When David of Oxford died in 1228, the Monarch took his property and gave it to the Master of the Rolls in London, and its income was used to help maintain the House of Converts in London. The building itself may have also been used as a Domus Conversorum, though there has been some debate over this.
The building survived until 1751, when it was taken down to make way for the classical town hall, which has now been superseded by the Gothic town hall. The drawing of the building shows an old stone built first floor hall dwelling, with a tower inserted at one end at a later date. If this was a house of converts, it could be speculated that the tower at the end provides an oratory or chapel for the converts. Jewish converts were required to reside in their places of maintenance, in a life of strict religious discipline.
Various stone remains of this or adjacent Jewish buildings were discovered when the present Town Hall was being constructed in 1893. These include elaborate stone traceries, with evidence of having contained glass, door ways, capital heads and corbels and an elaborate pillared cresset or lamp stone (c.1130 - 1160), which may well have provided lighting in David’s house or in one of the halls of the wealthiest Jews in Oxford. It is tempting to imagine what scenes of Jewish domestic or scholarly life such a lamp may have lit.
Additionally, near the corner of Blue Boar Street, a bank of triangular stone ‘ashtar holes’, or pigeon holes, were discovered built into a cellar wall. Were these used by a wealthy Jewish financier to keep his (or her) contracts or starrim? This is not an improbable claim as churches, castles and indeed colleges kept their documents, especially accounts, in rolls in recesses in the walls, so why not the Jews of Oxford?
9. Oxford Castle and the 'Jew's Mount'Castle Street/New Road
The site of Oxford Castle is important in the Jewish story of Oxford, but until recently you would have had to have been a guest of Her Majesty’s Prison Service to have access to the site. The site has now been turned into a heritage centre.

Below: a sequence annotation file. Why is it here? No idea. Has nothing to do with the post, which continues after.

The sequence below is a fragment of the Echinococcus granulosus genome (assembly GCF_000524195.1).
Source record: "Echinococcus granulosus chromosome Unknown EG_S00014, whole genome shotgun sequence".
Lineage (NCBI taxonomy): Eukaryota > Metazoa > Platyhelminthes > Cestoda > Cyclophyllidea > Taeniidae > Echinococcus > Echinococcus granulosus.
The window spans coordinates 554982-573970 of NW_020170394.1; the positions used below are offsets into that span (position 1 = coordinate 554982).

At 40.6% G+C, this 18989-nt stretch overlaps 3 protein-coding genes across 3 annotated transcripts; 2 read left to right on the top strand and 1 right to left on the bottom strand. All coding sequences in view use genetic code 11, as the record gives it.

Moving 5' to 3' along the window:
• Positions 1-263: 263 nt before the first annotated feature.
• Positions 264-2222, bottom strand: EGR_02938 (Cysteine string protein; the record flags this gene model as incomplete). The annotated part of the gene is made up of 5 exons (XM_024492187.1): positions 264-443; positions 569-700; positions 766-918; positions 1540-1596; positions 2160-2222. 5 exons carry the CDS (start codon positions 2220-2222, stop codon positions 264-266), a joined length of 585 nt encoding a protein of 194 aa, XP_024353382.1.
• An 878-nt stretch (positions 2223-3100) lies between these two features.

The Castle has very strong links to Oxford Jews and would have been frequented by the Jews on a regular basis. Its buildings – especially the keep and towers - would have been familiar to them, inside and out. Also, some of the remaining buildings and features are among the few surviving from the time of Oxford’s medieval Jews.
The Jews, as a group, were the literal possessions of the King and under the protection and authority of the King. This authority and protection was usually mediated by the Sheriff and the Constable or Keeper of the Castle. The Sheriff would take overall responsibility for the local Jews and the Constable or Keeper of the Castle would provide physical protection for the Jews. Jews tended to settle in the proximity of royal castles as their major refuge in times of trouble. Many Jewish lives were saved by this recourse to royal castles up and down the country.
The Constable at Oxford was especially important for the Oxford Jews as, unusually, he was not just protector, but he took over some of the functions of the Sheriff in managing the Jews of the town. This combination of roles was principally in the reign of Henry III, and Imbert Pugeys was a notable Constable in this respect.
Indeed, in recognition of his duties towards the Jews in 1253, Imbert Pugeys, the Constable of the Castle, was granted, ‘that part of the mills below the Castle of Oxford which belongs to the King, and all the issues of the same part, and the keeping of the King’s Jewry in Oxford.’ It may also be recalled that the surviving St George’s Tower over ooked these mills close to the tower and was part of their protection. A mill is depicted in a picture of 1814 as adjoining the tower.
The jurisdiction of the Constable over the Jews was much to the annoyance of the University, as he claimed priority in settling any disputes between Jews and scholars, though later the King was to allow the Chancellor of the University some say in such disputes. It must be remembered that the Jews of Oxford were neither directly under the power of the Town or the University, but the King and his representatives, and that they as a group predated the foundation of the University.